Hear me out, along-side your PhD you are allowed to work 20 hours part-time. My PhD is in engineering, my background is maths and physics and tbh, i mean there's always volume to a PhD, but I find it relatively light work due to my background. My reasoning for wanting to do is I am currently doing a PhD in applied math/physics within the department of engineering, but really want to do mathematical physics tbh.
The only reason I would not want to do this is if after a PhD, I have a greater chance of getting into mathematical physics than I did for getting onto such a PhD programme (I did get quite a few interviews, but never quite got one), which imo, though others will know better than me no doubt, will certainly not be the case- my guess is that having a PhD in a different area is definitely not going to make you a stronger candidate.
If I did a Mres alongside, I would (hopefully) get some publications and then my guess is prior degrees would not matter as much or?
In terms of PhD advisors frowning upon this- may sound silly, but do they need to know? If you get a part-time job along-side your PhD for example, you are not required to disclose this information to them. Also wondering when applying for the Mres programmes, would I need to say that I am currently doing a PhD, would this possibly affect the decision (baring in mind it is a part-time one I am applying for only)?
Also anyone experience of how Mres works in terms of logistics of meeting your supervisor. My guess is that most online meetings and face-to -face meetings occasionally needed? I am thinking if I did the Mres at a nearby uni 1-2 hour commute (or even my own - it would be in a different department). And my PhD does not require me to be on - sight at all, other than fortnightly meetings, which, ofc, have yet to go face-to-face due to Covid - I am 2 months away from a year through my PhD.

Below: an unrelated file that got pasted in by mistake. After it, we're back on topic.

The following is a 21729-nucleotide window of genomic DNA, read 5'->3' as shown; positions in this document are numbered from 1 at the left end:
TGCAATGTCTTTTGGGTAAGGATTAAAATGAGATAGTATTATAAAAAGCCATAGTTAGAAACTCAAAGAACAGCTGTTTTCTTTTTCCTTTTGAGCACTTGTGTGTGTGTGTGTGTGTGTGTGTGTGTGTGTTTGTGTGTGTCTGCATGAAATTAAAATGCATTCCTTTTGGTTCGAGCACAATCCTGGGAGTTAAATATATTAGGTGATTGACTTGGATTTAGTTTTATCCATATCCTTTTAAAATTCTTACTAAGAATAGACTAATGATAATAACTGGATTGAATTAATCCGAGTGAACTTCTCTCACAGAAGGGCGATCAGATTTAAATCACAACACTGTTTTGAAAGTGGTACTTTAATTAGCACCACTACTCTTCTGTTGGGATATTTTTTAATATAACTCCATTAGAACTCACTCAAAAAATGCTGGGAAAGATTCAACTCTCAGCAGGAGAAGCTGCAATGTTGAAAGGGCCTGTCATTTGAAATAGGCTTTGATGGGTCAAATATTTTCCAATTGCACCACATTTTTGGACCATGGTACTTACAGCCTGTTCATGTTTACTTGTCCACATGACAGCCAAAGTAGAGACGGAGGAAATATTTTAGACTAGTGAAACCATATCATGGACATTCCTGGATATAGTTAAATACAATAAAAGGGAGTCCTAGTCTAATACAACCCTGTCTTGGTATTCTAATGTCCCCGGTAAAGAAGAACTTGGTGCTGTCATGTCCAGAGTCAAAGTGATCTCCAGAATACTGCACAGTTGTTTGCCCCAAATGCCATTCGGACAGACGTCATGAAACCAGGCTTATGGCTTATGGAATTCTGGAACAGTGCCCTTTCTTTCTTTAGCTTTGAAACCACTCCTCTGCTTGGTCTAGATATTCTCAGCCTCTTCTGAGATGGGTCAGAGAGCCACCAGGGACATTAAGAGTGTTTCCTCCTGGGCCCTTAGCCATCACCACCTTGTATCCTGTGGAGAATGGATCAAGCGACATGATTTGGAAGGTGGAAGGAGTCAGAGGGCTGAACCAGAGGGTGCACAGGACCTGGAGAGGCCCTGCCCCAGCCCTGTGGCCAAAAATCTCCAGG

Many thanks !!
Look into the requirements at your chosen uni- I know from a friend doing a Mres, that she has to be completely finished and off the master register in our uni before she could join her now uni for a PhD programme.
Personally, I think they might frown upon it, it could be seen as you not be really interested in your current PhD. In terms of them not knowing, if the Mres is funded who are you using as a reference? I started out on the Mres and transfer to PhD in year 2- they work the same and require the same commitment.
I commented on a related thread of yours, I think. So, a few comments:
1) You might be able to. A friend of mine did a Masters at the same time as her PhD. She received special permission from her University to do it, but even then she found it incredibly difficult and ended up dropping out of the Masters (which was not cheap).
2) I don't know where you are in your PhD but the workload in year 1-2 is completely unrelated to the workload in year 3-4. You'd be setting yourself up for a situation where the hardest parts of your PhD will coincide with the hardest parts of your Masters degree.
3) Working 20 hours a week grading papers or tutoring kids is not the same as spending 20 hours a week trying to write papers in general relativity alongside your day job.
4) What you want now is not necessarily what you will want in a year. In the second year of my PhD I was bored out of my skull and absolutely desperate to change fields. Part of this was because I thought my current work wasn't challenging enough. In reality we only have a superficial understanding of our work in the first few years of a PhD.
5) The latter is especially true when we only do what our supervisors tell us to do. If you immerse yourself in the literature and start pursuing your own projects you may well soon realise that the field you're in is perhaps far more challenging -- and interesting -- than you realise.
But in the end if it's really important to you it's worth looking into and taking seriously.
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